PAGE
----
Maggie used to baby-sit for Lois, who lived in a neighboring band within the tribe. Once a week she’d go the few miles to her community and take care of Lois’s children. But after a couple of months, Maggie started to wonder, ‘What could Lois possibly be doing every Tuesday night? There’s not much to do around here in these villages.’
So one evening after Lois left to go to the meeting lodge, Maggie packed up the children and went over to the lodge to find out what she was doing. They looked through a window into the lodge and saw a big circle of chairs, all neatly in place, with Lois sitting in a chair all by herself.
The chairs in the circle were empty.
All of this made Maggie even more curious. So when Lois came home that evening, Maggie asked her, ‘Lois, what are you doing every Tuesday night?’ And Lois answered back, ‘I thought I told you weeks ago, I’ve been holding Alcoholics Anonymous meetings.’
So Maggie asked her back, ‘What do you mean you’re holding meetings? I went over there tonight with the children and looked through the window. We watched you sitting there in that circle of chairs, all alone.’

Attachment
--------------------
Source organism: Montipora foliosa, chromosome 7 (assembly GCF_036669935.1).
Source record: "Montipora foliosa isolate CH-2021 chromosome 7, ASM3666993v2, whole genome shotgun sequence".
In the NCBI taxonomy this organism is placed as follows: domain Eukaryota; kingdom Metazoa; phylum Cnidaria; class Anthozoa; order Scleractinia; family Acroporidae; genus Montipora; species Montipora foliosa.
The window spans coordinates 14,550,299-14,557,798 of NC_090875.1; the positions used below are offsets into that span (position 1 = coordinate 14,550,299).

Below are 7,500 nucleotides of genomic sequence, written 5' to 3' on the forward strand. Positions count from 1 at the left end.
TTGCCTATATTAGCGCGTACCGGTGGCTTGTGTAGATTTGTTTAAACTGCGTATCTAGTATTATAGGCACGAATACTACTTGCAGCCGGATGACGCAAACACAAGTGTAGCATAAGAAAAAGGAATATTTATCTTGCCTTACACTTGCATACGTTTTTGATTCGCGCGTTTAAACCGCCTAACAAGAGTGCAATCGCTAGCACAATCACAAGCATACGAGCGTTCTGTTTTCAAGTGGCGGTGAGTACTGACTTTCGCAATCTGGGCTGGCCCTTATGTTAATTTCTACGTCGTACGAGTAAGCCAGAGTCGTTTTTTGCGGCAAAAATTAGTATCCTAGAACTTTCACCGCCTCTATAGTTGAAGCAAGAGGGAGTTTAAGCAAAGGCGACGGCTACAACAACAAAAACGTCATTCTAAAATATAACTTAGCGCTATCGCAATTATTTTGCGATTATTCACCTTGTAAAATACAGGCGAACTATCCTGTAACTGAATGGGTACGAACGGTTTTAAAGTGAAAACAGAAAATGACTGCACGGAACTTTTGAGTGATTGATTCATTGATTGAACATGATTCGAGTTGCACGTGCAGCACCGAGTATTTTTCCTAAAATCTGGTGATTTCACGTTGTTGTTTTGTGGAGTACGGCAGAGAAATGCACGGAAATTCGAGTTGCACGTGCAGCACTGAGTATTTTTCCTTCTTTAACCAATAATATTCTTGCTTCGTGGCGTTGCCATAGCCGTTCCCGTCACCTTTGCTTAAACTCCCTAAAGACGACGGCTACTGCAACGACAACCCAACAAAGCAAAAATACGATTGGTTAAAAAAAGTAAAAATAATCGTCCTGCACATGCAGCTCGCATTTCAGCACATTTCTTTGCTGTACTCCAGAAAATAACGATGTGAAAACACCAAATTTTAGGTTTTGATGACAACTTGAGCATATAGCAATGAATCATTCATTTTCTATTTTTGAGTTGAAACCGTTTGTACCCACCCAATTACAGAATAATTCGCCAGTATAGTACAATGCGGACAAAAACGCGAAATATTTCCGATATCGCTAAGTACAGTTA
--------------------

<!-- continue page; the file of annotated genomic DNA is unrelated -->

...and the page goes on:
‘I wasn’t alone,’ Lois said. ‘I was there with the spirits and the ancestors; and one day, our people will come.’
‘Every week Lois set up those chairs neatly in a circle, and for two hours, she just sat there,’ Maggie recalled. ‘No one came to those meetings for a long time, and even after three years, there were only a few people in the room. But ten years later, the room was filled with people. The community began turning around. People began ridding themselves of alcohol.’
Despite your sincerest and most frequent invitations, you may be plowing hard ground. You may be offering to feast together literally for years before anyone says yes. Those lean times will test you. You will have to ask, “For whom am I doing this? And why?”
In those times, let the Lord’s Supper sustain you. As Peter Leithart says,
“The effect [of the Lord’s Supper] is more a matter of ‘training’ than ‘teaching.’ At the Supper, we eat bread and drink wine together with thanksgiving not merely to show the way things really ought to be but to practice the way things really ought to be.”
“Frequent eating and drinking at the Lord’s table will inoculate the church against the Gnosticism of modern Christianity (not to mention trendy spiritualisms) that would reduce religion to a private, inner, purely ‘spiritual’ experience… a church that celebrates the communal meal is bound into one Body and will resist the corrosive individualism of modern culture… a church that shares bread at the Lord’s table is learning the virtues of generosity and humility; a church that proclaims the Lord’s sacrificial death in the Supper is exercising itself in self-sacrifice and becoming immune to the lure of self-fulfillment.”
And remember: As Leithart says,
“The operative command in connection with the Supper is not ‘Reflect on this’ but ‘Do this.’”
Let’s do this word.